Western leaders support oil tax formula bill, but say it won’t meet all needs
BISMARCK – Western North Dakota officials lined up Monday behind legislation that would return a greater share of oil tax revenue to their counties, cities, schools and townships, even though it won’t meet all of their needs and could put them further behind, they said.
The Senate Appropriations Committee took more than an hour of testimony on House Bill 1176 in a hearing room packed with about 75 people and more listening outside the door.
The version of the bill that passed the House last month would send about $629.4 million in oil production tax revenue to political subdivisions. Amendments considered Monday would raise the total to $632.2 million, or $134.4 million more than under current law.
Steve Holen, president of the North Dakota Association of Oil and Gas Producing Counties, testified that the bill won’t meet their needs and many necessary projects will be put on hold because of a lack of funding options.
“This has the potential to put western North Dakota political subdivisions further behind as our areas continue to grow with the prospect of higher oil prices looming in the upcoming years. This oil will be developed at some point,” said Holen, superintendent of McKenzie County Public School District in Watford City.
However, the association understands the impact of lower crude oil prices on the state budget, and its members support the bill and will explore other ways to fund projects and catch up with needed infrastructure, Holen said.
North Dakota currently taxes oil production at 5 percent and oil extraction at 6.5 percent.
For counties that receive $5 million or more in annual production tax revenue, fourth-fifths of the amount above $5 million is divided through a formula that sends 75 percent to the state and 25 percent to political subdivisions.
Western lawmakers and Gov. Jack Dalrymple proposed changing that formula to 60 percent local, 40 percent state. But House members approved a split of 70 percent state, 30 percent local, citing lower anticipated oil revenues that now are forecasted to total about $3.4 billion in 2015-17 – nearly $5 billion less than the December forecast used in the governor’s budget.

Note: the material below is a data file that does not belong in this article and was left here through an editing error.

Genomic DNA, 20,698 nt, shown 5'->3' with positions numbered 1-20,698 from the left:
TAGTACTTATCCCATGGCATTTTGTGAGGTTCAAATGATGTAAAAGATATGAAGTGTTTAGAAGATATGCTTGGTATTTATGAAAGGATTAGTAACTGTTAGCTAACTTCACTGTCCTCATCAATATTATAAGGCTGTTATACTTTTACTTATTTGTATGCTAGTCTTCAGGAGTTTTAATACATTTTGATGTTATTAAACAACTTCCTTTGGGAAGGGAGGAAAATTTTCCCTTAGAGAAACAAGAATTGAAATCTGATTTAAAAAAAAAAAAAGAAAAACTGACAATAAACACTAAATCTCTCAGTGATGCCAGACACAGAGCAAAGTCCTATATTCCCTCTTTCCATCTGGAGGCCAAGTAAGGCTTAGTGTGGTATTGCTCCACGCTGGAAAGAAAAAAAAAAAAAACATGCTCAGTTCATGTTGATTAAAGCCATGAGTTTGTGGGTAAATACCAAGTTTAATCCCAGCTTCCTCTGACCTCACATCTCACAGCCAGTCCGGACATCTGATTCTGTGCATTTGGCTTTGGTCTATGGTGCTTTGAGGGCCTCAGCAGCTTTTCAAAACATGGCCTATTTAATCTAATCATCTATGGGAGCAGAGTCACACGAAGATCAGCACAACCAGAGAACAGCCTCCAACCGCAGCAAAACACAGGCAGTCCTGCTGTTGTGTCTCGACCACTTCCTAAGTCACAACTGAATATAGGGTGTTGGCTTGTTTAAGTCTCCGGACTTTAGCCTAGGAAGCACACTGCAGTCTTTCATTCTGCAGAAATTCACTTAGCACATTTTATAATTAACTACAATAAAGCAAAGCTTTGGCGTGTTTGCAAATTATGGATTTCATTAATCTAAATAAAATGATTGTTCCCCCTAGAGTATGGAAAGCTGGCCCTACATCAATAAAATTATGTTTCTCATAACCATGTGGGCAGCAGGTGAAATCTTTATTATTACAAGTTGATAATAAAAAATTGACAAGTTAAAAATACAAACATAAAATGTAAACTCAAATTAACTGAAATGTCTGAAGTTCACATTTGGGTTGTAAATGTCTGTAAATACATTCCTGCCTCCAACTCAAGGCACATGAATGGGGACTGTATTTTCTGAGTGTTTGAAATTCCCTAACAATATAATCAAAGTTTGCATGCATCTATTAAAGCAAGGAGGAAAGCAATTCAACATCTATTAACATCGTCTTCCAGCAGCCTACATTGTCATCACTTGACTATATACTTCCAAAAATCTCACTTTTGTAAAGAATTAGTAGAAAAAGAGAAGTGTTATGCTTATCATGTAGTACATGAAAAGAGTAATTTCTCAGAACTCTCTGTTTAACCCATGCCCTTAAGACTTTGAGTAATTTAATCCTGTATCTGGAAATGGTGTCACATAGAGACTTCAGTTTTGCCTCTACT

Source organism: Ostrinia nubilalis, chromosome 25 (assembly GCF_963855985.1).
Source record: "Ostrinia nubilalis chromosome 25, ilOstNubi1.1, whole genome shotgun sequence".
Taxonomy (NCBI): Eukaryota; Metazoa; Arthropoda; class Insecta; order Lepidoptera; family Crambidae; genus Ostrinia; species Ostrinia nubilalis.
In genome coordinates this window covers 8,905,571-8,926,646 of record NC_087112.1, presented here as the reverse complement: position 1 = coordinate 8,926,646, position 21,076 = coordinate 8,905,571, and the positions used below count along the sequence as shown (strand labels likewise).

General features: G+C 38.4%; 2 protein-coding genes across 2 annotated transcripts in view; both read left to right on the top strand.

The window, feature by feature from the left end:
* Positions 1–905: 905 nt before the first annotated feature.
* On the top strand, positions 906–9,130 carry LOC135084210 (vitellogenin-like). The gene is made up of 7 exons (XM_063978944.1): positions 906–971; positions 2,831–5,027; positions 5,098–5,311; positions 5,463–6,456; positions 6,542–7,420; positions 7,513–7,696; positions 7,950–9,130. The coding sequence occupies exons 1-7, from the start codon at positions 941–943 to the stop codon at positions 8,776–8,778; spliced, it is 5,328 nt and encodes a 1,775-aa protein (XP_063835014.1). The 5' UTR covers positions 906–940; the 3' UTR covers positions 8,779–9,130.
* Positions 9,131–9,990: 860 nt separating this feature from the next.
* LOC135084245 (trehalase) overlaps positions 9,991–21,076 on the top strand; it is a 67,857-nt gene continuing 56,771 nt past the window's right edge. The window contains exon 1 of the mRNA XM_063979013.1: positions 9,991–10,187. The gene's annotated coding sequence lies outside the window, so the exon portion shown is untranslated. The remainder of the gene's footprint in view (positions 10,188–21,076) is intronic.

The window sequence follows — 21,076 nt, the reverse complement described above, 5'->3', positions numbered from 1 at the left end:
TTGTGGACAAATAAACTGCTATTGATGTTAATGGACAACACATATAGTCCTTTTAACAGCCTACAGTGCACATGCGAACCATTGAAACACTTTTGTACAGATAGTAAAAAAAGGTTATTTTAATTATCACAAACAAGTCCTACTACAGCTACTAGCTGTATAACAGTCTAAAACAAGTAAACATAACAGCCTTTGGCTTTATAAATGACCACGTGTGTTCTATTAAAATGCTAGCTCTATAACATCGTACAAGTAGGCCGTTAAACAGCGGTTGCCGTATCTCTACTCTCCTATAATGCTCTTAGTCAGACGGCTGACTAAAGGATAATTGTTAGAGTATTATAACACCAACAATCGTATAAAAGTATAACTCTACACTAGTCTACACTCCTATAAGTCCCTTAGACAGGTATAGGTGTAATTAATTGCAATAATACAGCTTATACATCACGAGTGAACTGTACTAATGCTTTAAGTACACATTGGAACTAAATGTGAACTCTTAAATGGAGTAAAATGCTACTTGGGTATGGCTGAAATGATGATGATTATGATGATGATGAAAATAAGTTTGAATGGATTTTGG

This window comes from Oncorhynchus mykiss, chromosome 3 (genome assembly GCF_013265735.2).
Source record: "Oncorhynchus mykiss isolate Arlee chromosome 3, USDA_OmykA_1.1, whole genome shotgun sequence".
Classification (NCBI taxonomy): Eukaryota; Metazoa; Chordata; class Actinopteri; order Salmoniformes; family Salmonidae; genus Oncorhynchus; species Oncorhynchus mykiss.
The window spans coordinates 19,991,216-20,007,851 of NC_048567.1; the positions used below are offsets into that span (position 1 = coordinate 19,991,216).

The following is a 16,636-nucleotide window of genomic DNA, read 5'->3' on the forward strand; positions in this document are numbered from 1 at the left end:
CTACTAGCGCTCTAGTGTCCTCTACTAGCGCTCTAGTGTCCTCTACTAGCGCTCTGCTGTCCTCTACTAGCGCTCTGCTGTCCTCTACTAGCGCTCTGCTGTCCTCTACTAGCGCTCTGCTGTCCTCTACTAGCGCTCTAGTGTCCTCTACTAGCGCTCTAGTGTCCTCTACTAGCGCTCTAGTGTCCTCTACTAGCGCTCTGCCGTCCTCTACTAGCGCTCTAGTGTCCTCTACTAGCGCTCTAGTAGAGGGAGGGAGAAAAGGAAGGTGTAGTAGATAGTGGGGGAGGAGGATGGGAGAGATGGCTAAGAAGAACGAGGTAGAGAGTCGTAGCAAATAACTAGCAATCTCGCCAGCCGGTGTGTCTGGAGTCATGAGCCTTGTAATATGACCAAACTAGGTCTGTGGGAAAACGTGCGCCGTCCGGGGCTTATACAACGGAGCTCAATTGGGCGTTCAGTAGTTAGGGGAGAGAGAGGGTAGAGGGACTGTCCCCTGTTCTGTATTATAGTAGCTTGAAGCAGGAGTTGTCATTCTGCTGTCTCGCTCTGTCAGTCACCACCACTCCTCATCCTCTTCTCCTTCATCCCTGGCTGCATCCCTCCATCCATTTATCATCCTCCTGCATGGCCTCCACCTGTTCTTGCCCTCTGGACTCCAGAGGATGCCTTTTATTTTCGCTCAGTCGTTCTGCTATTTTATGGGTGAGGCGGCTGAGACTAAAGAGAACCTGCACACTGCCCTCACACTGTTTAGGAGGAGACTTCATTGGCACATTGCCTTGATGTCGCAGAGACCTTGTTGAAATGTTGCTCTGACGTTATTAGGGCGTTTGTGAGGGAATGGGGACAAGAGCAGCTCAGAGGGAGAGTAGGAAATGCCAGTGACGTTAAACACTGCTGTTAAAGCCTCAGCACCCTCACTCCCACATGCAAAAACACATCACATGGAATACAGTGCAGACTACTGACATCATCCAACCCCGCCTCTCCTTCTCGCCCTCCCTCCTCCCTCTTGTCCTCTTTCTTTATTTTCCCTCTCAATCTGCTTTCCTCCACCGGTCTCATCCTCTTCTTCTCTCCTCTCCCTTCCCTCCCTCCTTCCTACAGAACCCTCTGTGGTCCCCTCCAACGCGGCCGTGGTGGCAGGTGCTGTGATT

Like the House version, the proposed Senate version would cut funding for the energy impact grant program from $240 million to $140 million. But it would designate uses for all but $8.8 million of it, whereas the House version would leave $98.8 million undesignated.
Ann Hafner, a paramedic and manager of Killdeer Area Ambulance Service, asked the committee to include $7 million in emergency medical services grants as the Legislature did in 2013. The proposed Senate version designates $6 million for that purpose.
Hafner said ambulance calls continue to rise despite the slowdown in oil activity. The service received a staggering 539 ambulance requests over the last 12 months – including 142 since Jan. 1 – compared with 79 calls during the same 12-month period ending March 2007, she said.
“It’s not dropping off,” she said, attributing the increase to more industrial accidents and an increase in substance abuse, fights and domestic violence.
Ron Ness, president of the North Dakota Petroleum Council, encouraged lawmakers to look at the bill as a long-term benefit and said infrastructure upgrades are needed to continue oil development.
The state had 96 active drilling rigs Monday, down from 186 rigs on Dec. 12, and Ness said he’s “very concerned” oil tax revenues won’t be enough to support catch-up funding such as the $1.1 billion “surge” bill signed into law last month.
“We’ve played catch-up. It’s time to get ahead of the game,” he said.
The committee’s chairman, Sen. Ray Holmberg, R-Grand Forks, said the bill would be referred to a subcommittee right away.
“There are a number of other bills that are dependent on what ends up being in this bill,” he said.
Reach Nowatzki at (701) 255-5607 or by email at firstname.lastname@example.org.